Today our deacon decided to preach not on the Samaritan Woman (we had the First Scrutiny at Mass) but on the Rosary, going so far as to having everyone do the Sorrowful Mysteries then and there. By the time the Scrutiny happened it looked like people wanted to head for the exits.
Needless to say, this shouldn’t happen.
A 1974 exhortation by Pope Paul VI notes:
The Rosary is an exercise of piety that draws its motivating force from the liturgy and leads naturally back to it, if practiced in conformity with its original inspiration.; It does not, however, become part of the liturgy. In fact, meditation on the mysteries of the Rosary, by familiaring the hearts and minds of the faithful with the mysteries of Christ, can be an excellent preparation for the creation of those same mysteries in the liturgical action and an also become a continuing echo thereof. However, it is a mistake to recite the Rosary during the celebration of the liturgy, though unfortunately this practice still persists here and there.
As for the homily, the General Instruction of the Roman Missal is clear:
65. The Homily is part of the Liturgy and is highly recommended, for it is necessary for the nurturing of the Christian life. It should be an explanation of some aspect of the readings from Sacred Scripture or of another text from the Ordinary or the Proper of the Mass of the day and should take into account both the mystery being celebrated and the particular needs of the listeners.
And there is this, from the Homiletic Directory issued two years ago:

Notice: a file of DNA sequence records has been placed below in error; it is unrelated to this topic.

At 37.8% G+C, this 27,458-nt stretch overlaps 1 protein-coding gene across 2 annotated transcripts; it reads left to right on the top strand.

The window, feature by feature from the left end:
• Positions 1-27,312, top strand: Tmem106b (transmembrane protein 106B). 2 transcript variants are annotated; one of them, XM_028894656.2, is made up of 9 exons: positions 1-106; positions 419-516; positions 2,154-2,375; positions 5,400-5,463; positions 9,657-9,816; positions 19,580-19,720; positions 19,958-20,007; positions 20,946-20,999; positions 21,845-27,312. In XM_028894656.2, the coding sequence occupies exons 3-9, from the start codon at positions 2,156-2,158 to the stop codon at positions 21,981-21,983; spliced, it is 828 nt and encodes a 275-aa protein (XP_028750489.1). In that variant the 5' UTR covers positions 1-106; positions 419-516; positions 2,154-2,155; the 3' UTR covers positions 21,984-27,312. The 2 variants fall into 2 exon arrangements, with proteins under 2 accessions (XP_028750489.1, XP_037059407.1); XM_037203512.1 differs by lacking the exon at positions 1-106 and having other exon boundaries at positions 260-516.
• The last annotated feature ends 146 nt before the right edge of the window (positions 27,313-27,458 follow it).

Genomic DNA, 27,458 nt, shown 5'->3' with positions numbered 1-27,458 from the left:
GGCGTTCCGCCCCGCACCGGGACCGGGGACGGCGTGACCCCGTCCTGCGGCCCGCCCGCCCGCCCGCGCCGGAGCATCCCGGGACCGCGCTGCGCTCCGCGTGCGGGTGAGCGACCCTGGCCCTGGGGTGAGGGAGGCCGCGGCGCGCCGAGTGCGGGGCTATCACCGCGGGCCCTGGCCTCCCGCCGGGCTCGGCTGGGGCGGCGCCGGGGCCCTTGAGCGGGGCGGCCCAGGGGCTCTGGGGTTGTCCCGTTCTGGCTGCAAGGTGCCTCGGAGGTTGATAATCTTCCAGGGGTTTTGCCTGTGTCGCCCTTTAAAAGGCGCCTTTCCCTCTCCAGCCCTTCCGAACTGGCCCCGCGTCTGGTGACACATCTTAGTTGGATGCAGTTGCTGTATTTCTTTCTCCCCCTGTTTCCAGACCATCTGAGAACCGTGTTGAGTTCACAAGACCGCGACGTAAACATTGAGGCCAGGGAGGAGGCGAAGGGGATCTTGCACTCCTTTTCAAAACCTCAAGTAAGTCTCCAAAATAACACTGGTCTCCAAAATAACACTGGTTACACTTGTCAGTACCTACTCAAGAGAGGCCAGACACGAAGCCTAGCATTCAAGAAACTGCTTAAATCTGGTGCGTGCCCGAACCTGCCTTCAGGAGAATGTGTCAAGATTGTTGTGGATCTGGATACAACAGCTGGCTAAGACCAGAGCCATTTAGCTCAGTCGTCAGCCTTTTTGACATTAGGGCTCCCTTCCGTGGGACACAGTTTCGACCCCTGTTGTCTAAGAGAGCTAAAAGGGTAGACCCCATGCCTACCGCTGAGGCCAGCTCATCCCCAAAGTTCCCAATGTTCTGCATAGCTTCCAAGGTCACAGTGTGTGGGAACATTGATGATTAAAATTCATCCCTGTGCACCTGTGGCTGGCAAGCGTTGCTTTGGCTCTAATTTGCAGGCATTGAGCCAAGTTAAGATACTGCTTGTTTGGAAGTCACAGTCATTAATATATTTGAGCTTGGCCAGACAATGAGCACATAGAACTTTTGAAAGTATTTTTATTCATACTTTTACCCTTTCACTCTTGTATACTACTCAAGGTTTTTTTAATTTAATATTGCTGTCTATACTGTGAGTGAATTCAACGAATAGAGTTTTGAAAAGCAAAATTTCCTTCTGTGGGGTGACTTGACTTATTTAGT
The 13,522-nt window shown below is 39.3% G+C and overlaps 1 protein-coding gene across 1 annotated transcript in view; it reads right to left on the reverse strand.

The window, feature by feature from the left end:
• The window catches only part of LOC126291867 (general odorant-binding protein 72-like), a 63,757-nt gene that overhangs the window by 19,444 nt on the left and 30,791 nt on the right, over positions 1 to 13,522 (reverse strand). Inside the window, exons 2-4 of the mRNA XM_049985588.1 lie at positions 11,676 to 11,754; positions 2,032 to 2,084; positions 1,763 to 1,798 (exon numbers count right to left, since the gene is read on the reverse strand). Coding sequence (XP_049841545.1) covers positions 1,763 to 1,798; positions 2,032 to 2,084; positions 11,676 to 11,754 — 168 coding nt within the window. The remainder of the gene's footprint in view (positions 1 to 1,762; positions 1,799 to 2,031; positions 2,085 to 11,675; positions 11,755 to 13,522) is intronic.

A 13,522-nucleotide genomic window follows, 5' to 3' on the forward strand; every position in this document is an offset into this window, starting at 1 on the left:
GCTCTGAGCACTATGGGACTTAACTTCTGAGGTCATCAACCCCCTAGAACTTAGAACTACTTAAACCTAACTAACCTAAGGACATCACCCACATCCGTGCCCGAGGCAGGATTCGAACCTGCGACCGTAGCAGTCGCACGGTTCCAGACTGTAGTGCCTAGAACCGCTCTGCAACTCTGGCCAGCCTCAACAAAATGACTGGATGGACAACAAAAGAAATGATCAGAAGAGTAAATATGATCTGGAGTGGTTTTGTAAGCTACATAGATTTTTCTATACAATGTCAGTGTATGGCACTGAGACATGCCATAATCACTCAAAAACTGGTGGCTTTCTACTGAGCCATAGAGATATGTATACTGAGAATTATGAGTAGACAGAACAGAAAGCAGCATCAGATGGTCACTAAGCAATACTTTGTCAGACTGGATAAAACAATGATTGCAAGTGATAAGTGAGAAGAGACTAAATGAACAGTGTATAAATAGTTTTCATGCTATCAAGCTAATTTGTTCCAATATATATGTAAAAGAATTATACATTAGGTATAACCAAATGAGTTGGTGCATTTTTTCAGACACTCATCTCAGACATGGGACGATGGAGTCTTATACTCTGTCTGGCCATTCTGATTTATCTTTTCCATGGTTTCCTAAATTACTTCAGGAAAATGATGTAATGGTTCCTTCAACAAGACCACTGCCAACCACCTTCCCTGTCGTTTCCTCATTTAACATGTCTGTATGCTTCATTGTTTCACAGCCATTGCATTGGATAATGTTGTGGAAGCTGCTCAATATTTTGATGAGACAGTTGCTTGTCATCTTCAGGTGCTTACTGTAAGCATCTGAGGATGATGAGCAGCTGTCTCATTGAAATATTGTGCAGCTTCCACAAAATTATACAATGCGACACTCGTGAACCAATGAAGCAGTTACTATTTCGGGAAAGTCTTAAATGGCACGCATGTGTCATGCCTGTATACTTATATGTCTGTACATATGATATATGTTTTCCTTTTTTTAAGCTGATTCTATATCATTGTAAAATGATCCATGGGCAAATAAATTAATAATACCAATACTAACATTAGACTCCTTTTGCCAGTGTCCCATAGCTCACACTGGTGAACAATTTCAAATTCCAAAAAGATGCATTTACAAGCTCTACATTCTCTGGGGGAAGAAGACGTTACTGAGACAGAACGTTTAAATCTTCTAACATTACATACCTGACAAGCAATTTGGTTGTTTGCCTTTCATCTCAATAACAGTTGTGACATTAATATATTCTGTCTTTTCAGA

Whether the homily explains the text of the Sacred Scriptures proclaimed in the readings or some other text of the Liturgy, it must always lead the community of the faithful to celebrate the Eucharist actively, “so that they may hold fast in their lives to what they have grasped by faith” [SC 10]. From this living explanation, the word of God proclaimed in the readings and the Church’s celebration of the day’s Liturgy will have greater impact. But this demands that the homily be truly the fruit of meditation, carefully prepared, neither too long nor too short, and suited to all those present, even children and the uneducated.
If you’re reading this article, it’s thanks to the generosity of people like you, who have made Aleteia possible.
Here are some numbers:
- 20 million users around the world read Aleteia.org every month
- Aleteia is published every day in eight languages: English, French, Arabic, Italian, Spanish, Portuguese, Polish, and Slovenian
- Each month, readers view more than 50 million pages
- Nearly 4 million people follow Aleteia on social media
- Each month, we publish 2,450 articles and around 40 videos
- We have 60 full time staff and approximately 400 collaborators (writers, translators, photographers, etc.)
As you can imagine, these numbers represent a lot of work. We need you.
Support Aleteia with as little as $1. It only takes a minute. Thank you!